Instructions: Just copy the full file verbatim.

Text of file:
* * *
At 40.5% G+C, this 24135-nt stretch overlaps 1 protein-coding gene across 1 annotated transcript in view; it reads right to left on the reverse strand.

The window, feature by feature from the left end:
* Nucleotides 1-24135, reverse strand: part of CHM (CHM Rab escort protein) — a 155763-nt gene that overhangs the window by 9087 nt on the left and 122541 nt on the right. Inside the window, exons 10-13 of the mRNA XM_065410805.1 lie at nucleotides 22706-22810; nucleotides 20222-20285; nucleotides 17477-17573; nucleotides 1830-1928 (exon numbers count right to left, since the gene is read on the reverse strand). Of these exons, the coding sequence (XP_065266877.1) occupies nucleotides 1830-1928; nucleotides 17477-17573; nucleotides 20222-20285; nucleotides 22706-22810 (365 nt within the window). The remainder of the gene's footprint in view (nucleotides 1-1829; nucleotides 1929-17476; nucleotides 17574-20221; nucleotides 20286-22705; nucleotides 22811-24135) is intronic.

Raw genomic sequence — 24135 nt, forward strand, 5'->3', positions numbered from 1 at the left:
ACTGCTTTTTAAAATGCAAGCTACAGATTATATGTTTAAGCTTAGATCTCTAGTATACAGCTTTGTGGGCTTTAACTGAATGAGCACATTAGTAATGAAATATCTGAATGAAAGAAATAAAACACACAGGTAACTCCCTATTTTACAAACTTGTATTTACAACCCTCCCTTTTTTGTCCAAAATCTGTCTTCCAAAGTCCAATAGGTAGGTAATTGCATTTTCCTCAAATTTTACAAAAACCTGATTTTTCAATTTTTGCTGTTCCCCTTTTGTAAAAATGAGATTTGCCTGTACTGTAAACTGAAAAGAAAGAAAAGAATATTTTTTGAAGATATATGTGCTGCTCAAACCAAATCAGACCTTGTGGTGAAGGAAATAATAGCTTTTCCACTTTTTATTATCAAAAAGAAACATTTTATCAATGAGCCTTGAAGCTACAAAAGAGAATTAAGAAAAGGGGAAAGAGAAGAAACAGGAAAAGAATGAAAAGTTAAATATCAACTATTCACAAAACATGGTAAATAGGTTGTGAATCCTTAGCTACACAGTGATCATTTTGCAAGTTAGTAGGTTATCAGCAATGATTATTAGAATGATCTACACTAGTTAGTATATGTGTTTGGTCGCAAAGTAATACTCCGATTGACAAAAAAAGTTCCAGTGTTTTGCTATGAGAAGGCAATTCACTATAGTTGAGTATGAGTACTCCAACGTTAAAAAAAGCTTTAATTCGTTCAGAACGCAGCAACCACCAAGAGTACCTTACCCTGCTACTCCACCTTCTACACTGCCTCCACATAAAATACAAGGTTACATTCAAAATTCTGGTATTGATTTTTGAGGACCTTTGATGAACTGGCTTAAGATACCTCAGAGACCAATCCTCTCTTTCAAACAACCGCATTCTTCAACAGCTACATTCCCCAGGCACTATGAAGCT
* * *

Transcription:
At 40.5% G+C, this 24135-nt stretch overlaps 1 protein-coding gene across 1 annotated transcript in view; it reads right to left on the reverse strand.

The window, feature by feature from the left end:
* Nucleotides 1-24135, reverse strand: part of CHM (CHM Rab escort protein) — a 155763-nt gene that overhangs the window by 9087 nt on the left and 122541 nt on the right. Inside the window, exons 10-13 of the mRNA XM_065410805.1 lie at nucleotides 22706-22810; nucleotides 20222-20285; nucleotides 17477-17573; nucleotides 1830-1928 (exon numbers count right to left, since the gene is read on the reverse strand). Of these exons, the coding sequence (XP_065266877.1) occupies nucleotides 1830-1928; nucleotides 17477-17573; nucleotides 20222-20285; nucleotides 22706-22810 (365 nt within the window). The remainder of the gene's footprint in view (nucleotides 1-1829; nucleotides 1929-17476; nucleotides 17574-20221; nucleotides 20286-22705; nucleotides 22811-24135) is intronic.

Raw genomic sequence — 24135 nt, forward strand, 5'->3', positions numbered from 1 at the left:
ACTGCTTTTTAAAATGCAAGCTACAGATTATATGTTTAAGCTTAGATCTCTAGTATACAGCTTTGTGGGCTTTAACTGAATGAGCACATTAGTAATGAAATATCTGAATGAAAGAAATAAAACACACAGGTAACTCCCTATTTTACAAACTTGTATTTACAACCCTCCCTTTTTTGTCCAAAATCTGTCTTCCAAAGTCCAATAGGTAGGTAATTGCATTTTCCTCAAATTTTACAAAAACCTGATTTTTCAATTTTTGCTGTTCCCCTTTTGTAAAAATGAGATTTGCCTGTACTGTAAACTGAAAAGAAAGAAAAGAATATTTTTTGAAGATATATGTGCTGCTCAAACCAAATCAGACCTTGTGGTGAAGGAAATAATAGCTTTTCCACTTTTTATTATCAAAAAGAAACATTTTATCAATGAGCCTTGAAGCTACAAAAGAGAATTAAGAAAAGGGGAAAGAGAAGAAACAGGAAAAGAATGAAAAGTTAAATATCAACTATTCACAAAACATGGTAAATAGGTTGTGAATCCTTAGCTACACAGTGATCATTTTGCAAGTTAGTAGGTTATCAGCAATGATTATTAGAATGATCTACACTAGTTAGTATATGTGTTTGGTCGCAAAGTAATACTCCGATTGACAAAAAAAGTTCCAGTGTTTTGCTATGAGAAGGCAATTCACTATAGTTGAGTATGAGTACTCCAACGTTAAAAAAAGCTTTAATTCGTTCAGAACGCAGCAACCACCAAGAGTACCTTACCCTGCTACTCCACCTTCTACACTGCCTCCACATAAAATACAAGGTTACATTCAAAATTCTGGTATTGATTTTTGAGGACCTTTGATGAACTGGCTTAAGATACCTCAGAGACCAATCCTCTCTTTCAAACAACCGCATTCTTCAACAGCTACATTCCCCAGGCACTATGAAGCT